Crime & Justice

Former LA County deputy testifies against corruption case targeting boss

On Monday Dec. 9 Los Angeles Sheriff Lee Baca held a press conference to respond to the F.B.I. arrests of 17 Los Angeles sheriff's deputies.
On Monday Dec. 9 Los Angeles Sheriff Lee Baca held a press conference to respond to the F.B.I. arrests of 17 Los Angeles sheriff's deputies.
Ken Scarboro/KPCC

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For a second day, former sheriff's deputy Mickey Manzo will take the stand Friday in the corruption case against his former boss, retired Los Angeles Sheriff Lee Baca. 

Manzo hid an inmate informant from the FBI and was later convicted for his role in the scandal. Federal prosecutors want to show the conspiracy to thwart federal agents' investigation into inmate abuse reached the very top of the department - the sheriff, himself. 

On Thursday, federal prosecutors called Manzo to the stand. He told jurors it all started when he and his fellow deputies discovered that an inmate had a cell phone, and then traced the phone to the FBI. Manzo said he alerted leadership "as soon as we found out." 

His boss, Lt. Greg Thompson, told Manzo to interview the inmate to "lock him to whatever story he was going tell," Manzo recalled.

Prosecutors played a muffled interview in the court room. "I know you are working with the feds, dude," an officer said to the inmate, Anthony Brown. Brown asked for a coffee and cheeseburger or at least a cigarette and a soda to start talking. 

"A nurse didn't bring me the phone," Brown said sarcastically,"a deputy did."

After the interview, Manzo said, he sat down "to brief the sheriff and undersheriff on the investigation," explaining that the deputy who supplied the phone to Brown was caught in a sting set up by the FBI.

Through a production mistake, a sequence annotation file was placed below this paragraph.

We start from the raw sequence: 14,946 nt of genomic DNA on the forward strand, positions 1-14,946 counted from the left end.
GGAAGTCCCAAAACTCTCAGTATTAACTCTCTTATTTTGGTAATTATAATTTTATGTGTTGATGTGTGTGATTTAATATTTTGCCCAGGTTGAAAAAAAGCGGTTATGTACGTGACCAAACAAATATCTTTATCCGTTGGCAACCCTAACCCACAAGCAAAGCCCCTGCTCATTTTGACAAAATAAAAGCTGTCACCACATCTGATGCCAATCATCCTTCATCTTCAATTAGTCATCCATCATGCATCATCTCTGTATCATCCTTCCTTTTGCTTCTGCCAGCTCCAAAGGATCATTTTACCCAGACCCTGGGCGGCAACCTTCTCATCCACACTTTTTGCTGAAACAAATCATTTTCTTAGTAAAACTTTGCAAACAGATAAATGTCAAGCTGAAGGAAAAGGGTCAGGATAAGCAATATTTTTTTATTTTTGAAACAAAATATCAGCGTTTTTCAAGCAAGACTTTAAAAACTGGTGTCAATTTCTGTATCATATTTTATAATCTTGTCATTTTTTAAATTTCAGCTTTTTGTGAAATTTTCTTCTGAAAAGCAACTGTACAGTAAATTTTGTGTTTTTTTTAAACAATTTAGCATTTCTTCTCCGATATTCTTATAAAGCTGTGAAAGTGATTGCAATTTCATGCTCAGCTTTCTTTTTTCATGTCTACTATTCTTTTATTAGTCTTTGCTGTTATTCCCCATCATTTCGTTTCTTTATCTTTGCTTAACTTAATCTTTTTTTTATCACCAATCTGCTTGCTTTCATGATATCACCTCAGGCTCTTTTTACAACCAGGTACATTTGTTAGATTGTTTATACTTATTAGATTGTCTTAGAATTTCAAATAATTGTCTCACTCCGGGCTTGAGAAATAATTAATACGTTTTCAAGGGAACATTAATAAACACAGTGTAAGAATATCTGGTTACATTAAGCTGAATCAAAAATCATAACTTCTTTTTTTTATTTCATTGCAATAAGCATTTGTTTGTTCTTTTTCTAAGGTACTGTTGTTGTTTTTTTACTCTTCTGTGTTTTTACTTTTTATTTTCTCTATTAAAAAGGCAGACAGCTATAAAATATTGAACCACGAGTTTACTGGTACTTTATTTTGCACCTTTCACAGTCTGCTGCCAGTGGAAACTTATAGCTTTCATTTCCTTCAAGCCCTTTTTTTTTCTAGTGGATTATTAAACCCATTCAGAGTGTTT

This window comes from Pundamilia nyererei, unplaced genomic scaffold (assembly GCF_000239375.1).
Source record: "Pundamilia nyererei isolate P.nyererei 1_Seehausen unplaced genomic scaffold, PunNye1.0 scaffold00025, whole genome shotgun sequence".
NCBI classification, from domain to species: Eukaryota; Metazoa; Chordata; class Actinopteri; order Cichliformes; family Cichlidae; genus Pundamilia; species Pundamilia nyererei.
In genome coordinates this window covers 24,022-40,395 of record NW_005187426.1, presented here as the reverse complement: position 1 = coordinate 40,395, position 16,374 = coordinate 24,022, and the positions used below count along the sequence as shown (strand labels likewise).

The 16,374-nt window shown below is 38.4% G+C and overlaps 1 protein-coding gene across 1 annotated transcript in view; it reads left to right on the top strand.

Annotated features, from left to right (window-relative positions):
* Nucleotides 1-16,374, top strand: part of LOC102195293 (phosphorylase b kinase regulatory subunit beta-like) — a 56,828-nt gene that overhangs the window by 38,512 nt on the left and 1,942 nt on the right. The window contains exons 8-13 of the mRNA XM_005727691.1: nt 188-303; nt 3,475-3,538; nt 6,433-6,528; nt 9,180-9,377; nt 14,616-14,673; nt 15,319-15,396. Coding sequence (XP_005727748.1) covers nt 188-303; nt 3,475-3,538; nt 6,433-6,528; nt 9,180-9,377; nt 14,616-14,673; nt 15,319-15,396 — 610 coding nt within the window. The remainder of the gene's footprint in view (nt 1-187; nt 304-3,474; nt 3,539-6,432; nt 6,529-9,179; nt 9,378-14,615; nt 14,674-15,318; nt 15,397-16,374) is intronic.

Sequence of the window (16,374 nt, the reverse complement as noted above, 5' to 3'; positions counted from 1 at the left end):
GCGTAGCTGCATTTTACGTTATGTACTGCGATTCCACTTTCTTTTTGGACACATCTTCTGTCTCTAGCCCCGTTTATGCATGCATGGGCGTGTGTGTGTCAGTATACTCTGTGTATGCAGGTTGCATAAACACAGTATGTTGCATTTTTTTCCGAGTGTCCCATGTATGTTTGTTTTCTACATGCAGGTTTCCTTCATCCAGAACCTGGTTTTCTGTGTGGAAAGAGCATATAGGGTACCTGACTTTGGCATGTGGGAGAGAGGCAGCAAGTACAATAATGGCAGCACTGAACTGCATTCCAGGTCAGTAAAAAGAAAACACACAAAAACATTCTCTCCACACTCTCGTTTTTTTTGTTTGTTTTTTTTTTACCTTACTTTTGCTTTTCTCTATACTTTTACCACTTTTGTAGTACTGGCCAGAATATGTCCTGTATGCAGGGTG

Manzo said the sheriff started asking questions: Why are they doing this? Why didn't they come to us? 

The undersheriff at the time Paul Tanaka, "slammed his hand on the desk...and went off," Manzo said.

Manzo recalled Tanaka said, "Fuck them."

That's when Manzo and other deputies started moving the inmate so that the FBI could not contact him. Manzo was convicted of conspiracy and obstruction of justice. Tanaka and Thompson were also criminally convicted.

Manzo is out on $50,000 bond, working at Home Depot, and may get his sentence reduced for testifying. 

The jury will have to decide if Baca, too, played a criminal role in hiding the inmate from the FBI. 

His defense attorney argues there are many names tied to the evidence, but none of it implicates Baca.

Baca's intent was to keep inmate Brown safe, his attorney said, and investigate how the cellphone was smuggled in. The defense claims it was the undersheriff who"operated his own agenda" to "F the FBI."

The defense is expected cross examine Manzo Friday.